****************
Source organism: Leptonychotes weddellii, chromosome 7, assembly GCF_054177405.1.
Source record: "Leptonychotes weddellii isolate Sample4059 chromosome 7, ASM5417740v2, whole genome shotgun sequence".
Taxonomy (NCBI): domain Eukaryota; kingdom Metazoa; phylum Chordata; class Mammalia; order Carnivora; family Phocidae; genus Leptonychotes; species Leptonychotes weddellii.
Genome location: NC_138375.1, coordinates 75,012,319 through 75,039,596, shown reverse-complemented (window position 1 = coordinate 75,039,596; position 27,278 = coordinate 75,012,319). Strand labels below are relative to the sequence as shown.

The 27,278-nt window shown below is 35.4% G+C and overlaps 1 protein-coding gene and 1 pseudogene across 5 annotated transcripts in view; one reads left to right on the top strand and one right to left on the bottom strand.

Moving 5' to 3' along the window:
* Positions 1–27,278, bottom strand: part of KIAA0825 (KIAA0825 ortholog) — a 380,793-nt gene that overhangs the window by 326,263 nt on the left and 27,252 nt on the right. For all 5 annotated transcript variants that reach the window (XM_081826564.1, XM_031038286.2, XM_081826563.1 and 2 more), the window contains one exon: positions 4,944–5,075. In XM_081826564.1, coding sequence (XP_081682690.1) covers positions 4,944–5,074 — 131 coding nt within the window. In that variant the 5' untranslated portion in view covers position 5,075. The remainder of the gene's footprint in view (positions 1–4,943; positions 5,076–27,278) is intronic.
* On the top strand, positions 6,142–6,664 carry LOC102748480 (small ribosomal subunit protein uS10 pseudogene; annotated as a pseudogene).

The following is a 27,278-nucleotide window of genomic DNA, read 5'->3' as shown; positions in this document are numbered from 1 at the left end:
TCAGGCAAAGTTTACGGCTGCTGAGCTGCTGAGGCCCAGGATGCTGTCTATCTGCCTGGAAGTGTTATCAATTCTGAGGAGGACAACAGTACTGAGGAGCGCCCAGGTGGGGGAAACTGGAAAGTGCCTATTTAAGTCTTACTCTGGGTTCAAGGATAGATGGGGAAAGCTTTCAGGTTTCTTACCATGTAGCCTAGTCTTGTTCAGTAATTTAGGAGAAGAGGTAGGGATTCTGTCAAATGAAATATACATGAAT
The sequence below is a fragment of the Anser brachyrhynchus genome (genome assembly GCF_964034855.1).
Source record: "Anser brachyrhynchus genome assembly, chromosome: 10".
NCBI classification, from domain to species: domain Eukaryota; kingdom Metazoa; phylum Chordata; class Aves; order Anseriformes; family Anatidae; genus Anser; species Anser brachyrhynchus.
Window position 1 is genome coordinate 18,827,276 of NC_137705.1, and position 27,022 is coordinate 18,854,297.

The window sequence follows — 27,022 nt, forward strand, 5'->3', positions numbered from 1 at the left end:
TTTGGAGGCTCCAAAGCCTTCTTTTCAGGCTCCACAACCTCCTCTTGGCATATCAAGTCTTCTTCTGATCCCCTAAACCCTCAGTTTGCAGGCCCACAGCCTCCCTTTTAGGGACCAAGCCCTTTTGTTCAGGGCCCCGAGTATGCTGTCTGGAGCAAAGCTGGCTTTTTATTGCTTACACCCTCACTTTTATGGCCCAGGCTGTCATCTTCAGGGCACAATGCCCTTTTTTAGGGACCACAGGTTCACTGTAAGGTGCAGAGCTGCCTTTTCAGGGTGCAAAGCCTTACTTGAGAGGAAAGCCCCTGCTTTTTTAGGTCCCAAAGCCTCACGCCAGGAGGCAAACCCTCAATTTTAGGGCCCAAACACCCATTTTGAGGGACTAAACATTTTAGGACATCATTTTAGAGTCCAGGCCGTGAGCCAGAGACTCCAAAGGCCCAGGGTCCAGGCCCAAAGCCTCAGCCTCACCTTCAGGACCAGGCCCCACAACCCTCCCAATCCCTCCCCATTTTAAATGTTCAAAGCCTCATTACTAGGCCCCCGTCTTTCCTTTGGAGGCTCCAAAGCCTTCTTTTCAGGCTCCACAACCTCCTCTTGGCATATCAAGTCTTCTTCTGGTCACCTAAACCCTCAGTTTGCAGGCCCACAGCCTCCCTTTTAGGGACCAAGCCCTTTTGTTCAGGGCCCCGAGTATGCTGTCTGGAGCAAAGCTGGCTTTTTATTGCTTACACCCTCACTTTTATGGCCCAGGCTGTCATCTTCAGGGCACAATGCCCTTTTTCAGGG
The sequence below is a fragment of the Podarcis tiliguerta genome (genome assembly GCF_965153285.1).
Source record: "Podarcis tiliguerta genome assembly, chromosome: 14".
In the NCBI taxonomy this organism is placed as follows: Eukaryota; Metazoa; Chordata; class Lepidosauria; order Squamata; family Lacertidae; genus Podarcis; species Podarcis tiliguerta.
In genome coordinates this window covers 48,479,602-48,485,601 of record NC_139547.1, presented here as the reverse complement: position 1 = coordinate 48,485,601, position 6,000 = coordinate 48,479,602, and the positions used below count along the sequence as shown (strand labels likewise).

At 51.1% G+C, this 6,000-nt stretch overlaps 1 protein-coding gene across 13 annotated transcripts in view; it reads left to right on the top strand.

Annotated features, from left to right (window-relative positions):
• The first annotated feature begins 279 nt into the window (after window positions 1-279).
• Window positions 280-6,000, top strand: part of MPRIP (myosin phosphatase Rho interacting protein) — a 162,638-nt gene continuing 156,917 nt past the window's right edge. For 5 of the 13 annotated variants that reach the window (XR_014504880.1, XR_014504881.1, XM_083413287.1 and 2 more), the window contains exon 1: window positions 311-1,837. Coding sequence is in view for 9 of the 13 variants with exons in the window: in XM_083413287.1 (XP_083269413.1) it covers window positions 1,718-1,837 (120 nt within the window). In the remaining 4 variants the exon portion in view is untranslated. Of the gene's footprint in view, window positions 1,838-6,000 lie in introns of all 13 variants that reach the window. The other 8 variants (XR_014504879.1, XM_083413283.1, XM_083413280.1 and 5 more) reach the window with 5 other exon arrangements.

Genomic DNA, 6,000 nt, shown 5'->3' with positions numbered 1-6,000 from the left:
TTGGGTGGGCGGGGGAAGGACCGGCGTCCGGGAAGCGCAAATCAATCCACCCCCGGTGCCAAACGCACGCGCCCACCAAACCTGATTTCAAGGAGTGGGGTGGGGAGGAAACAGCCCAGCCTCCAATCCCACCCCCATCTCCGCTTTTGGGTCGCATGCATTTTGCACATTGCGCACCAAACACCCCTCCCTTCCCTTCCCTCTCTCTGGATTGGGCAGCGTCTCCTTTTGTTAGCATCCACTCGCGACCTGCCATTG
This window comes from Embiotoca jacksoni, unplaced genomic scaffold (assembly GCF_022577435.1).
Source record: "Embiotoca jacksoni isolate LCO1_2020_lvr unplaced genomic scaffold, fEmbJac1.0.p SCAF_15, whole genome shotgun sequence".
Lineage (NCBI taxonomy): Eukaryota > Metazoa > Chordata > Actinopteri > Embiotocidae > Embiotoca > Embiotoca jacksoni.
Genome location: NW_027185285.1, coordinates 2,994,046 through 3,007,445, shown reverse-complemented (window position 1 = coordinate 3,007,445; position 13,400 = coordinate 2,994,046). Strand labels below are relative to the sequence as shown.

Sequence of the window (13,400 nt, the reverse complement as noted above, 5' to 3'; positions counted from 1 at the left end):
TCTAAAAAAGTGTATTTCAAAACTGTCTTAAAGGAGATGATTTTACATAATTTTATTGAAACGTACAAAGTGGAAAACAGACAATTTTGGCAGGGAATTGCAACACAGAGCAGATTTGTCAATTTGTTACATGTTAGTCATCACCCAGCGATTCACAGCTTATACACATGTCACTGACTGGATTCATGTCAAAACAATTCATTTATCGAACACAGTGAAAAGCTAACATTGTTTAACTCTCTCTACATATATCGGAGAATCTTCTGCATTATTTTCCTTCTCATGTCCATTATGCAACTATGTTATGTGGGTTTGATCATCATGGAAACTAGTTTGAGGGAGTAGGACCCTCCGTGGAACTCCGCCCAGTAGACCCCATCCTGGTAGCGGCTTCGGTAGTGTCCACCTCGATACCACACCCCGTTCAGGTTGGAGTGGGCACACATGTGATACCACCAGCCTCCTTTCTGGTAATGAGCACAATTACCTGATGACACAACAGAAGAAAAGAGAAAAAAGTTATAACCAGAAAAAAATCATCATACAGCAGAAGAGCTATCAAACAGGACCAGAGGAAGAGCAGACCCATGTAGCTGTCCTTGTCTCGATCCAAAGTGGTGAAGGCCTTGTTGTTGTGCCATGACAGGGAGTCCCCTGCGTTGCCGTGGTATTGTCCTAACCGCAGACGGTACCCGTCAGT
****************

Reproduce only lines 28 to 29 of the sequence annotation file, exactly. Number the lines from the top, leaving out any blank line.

Source record: "Embiotoca jacksoni isolate LCO1_2020_lvr unplaced genomic scaffold, fEmbJac1.0.p SCAF_15, whole genome shotgun sequence".
Lineage (NCBI taxonomy): Eukaryota > Metazoa > Chordata > Actinopteri > Embiotocidae > Embiotoca > Embiotoca jacksoni.